CINCINNATI—The University of Cincinnati (UC) College of Medicine has been awarded a highly competitive $2.3 million grant renewal from the National Cancer Institute to support pre- and post-doctoral training in cancer therapeutics—a branch of medicine that applies scientific knowledge to develop more effective treatment of human diseases.
The T32-Ruth L. Kirschstein National Research Service Award Institutional Training Grant provides funding to eligible institutions for development or enhancement of pre-doctoral and post-doctoral research training opportunities in biomedical and behavioral research. Less than 200 institutions across the United States were funded.
Based in the UC College of Medicine Department of Cancer Biology, the grant supports the Training Program in Cancer Therapeutics, a postdoctoral and graduate student training program that offers trainees the benefit of faculty mentorship from basic researchers and clinician-scientists, career development opportunities and practical learning experiences with mentors in over 12 departments across the UC College of Medicine and Cincinnati Children’s Hospital Medical Center.
"Our emphasis is on training the next generation of cancer researchers to translate basic science discoveries into improved patient care,” says Susan Waltz, PhD, co-principal investigator of the grant and professor of cancer biology at the UC College of Medicine.
"Scientists need to understand the action of therapeutic agents used in treatment and the challenges clinicians face in treating human cancers,” she adds. "Our trainees leave with an appreciation—and desire—for taking scientific discovery beyond the lab bench and to the patient’s bedside.”
UC’s five-year grant renewal will support up to eight trainees annually. Since receiving its initial funding in 2008, the training program has been able to provide support to 23 post-doctoral researchers and five graduate students. The program is co-directed by Waltz and Carolyn Price, PhD.
"This training serves as an important springboard for young scientists to secure funding and professional cancer research positions,” adds Price, co-principal investigator of the grant and professor of cancer biology at the UC College of Medicine.
Funding, Publications and Employment Results
During the first five years of funding, UC cancer therapeutics program trainees have published more than 70 scientific manuscripts, and seven trainees have obtained independent extramural research support from the National Institute of Health and U.S. Department of Defense.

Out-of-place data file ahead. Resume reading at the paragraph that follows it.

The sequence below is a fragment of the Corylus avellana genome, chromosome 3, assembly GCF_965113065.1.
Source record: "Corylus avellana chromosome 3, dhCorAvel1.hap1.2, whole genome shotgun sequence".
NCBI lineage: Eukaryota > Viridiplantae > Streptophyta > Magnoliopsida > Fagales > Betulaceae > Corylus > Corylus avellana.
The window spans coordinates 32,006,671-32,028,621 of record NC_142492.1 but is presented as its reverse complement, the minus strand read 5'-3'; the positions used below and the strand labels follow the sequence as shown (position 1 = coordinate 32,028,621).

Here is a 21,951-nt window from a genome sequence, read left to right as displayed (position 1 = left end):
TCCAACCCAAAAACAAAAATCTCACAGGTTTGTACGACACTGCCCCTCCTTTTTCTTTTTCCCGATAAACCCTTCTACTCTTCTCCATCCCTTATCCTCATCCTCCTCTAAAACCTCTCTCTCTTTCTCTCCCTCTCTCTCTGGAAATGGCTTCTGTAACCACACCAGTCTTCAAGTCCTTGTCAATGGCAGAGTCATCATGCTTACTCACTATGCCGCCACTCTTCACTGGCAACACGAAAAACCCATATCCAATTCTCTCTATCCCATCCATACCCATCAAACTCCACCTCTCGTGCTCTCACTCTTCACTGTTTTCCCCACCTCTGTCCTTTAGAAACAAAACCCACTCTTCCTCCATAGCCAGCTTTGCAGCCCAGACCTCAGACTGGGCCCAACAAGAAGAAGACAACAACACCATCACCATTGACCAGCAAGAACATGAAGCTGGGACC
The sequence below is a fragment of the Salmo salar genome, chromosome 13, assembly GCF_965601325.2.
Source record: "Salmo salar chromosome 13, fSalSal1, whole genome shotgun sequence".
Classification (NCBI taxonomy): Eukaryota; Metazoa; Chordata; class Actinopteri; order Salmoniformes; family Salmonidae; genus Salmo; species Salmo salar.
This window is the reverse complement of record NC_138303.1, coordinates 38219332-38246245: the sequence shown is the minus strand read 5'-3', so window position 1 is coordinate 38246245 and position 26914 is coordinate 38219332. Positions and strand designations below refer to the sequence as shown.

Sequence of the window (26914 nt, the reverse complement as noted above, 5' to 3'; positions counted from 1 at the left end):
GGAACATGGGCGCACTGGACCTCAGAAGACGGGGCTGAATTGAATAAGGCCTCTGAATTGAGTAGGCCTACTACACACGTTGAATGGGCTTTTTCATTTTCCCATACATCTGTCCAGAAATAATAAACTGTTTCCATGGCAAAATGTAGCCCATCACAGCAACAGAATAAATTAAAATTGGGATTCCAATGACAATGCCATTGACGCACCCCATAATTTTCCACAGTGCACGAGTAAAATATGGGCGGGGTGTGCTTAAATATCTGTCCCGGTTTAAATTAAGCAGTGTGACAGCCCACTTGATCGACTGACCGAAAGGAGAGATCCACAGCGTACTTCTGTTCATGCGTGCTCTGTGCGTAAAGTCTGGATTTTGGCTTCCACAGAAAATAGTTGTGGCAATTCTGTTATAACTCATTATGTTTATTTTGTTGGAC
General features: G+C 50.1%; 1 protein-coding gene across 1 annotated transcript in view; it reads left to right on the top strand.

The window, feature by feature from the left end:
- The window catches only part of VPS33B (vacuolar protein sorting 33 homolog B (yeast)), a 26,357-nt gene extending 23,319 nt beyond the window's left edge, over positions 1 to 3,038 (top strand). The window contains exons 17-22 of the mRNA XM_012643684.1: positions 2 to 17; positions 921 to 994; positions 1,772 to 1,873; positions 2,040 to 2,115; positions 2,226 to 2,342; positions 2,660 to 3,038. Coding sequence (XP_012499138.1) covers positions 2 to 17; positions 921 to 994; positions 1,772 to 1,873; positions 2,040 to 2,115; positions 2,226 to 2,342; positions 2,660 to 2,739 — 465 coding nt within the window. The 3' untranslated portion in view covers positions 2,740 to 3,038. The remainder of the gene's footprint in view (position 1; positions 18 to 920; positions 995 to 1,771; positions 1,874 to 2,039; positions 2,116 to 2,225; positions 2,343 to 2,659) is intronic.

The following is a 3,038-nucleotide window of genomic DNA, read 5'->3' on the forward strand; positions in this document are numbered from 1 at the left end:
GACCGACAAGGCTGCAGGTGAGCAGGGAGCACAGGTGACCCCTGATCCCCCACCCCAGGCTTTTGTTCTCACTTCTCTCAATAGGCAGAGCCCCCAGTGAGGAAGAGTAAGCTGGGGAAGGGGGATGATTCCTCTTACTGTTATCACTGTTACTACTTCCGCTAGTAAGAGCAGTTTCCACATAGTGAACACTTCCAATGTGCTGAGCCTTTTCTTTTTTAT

"In addition, five of the postdoctoral trainees who finished the training program have either secured faculty positions at academic institutions or are leading projects in industry, including one trainee who is working at the biopharmaceutical company Human Genome Sciences,” adds Price.
Each cancer therapeutics program trainee is partnered with a faculty mentor to facilitate collaboration in a defined interest area; for example, hormonally based cancers. Applications to the program are accepted on an ongoing basis. More information is available at cancerbiology.uc.edu
or by contacting Waltz at firstname.lastname@example.org
"UC has a track record for producing highly sought after scientists—individuals who have a commitment to conducting meaningful science with the potential to impact clinical care,” says Jerry Lingrel, PhD, interim chair of the UC College of Medicine Department of Cancer Biology and associate director for basic science at the University of Cincinnati Cancer Institute. "Drs. Waltz and Price have built a strong roster of mentors that intertwine basic scientists with clinical mentors from across various UC departments as well as Cincinnati Children’s. The result is a success for both the trainees and the institution.”
The Training Program in Cancer Therapeutics is co-directed by Waltz and Price and is part of the University of Cincinnati Cancer Institute, one of four UC College of Medicine and UC Health disease-based partnerships to coordinate the organizations’ shared missions of research, patient care and education. Many UC Cancer Institute scientists and physicians are also part of the Cincinnati Cancer Center, a collaborative initiative of UC, Cincinnati Children’s Hospital Medical Center and UC Health. The center’s ultimate aspiration is to create a world-class comprehensive center leading in innovation to eliminate cancer.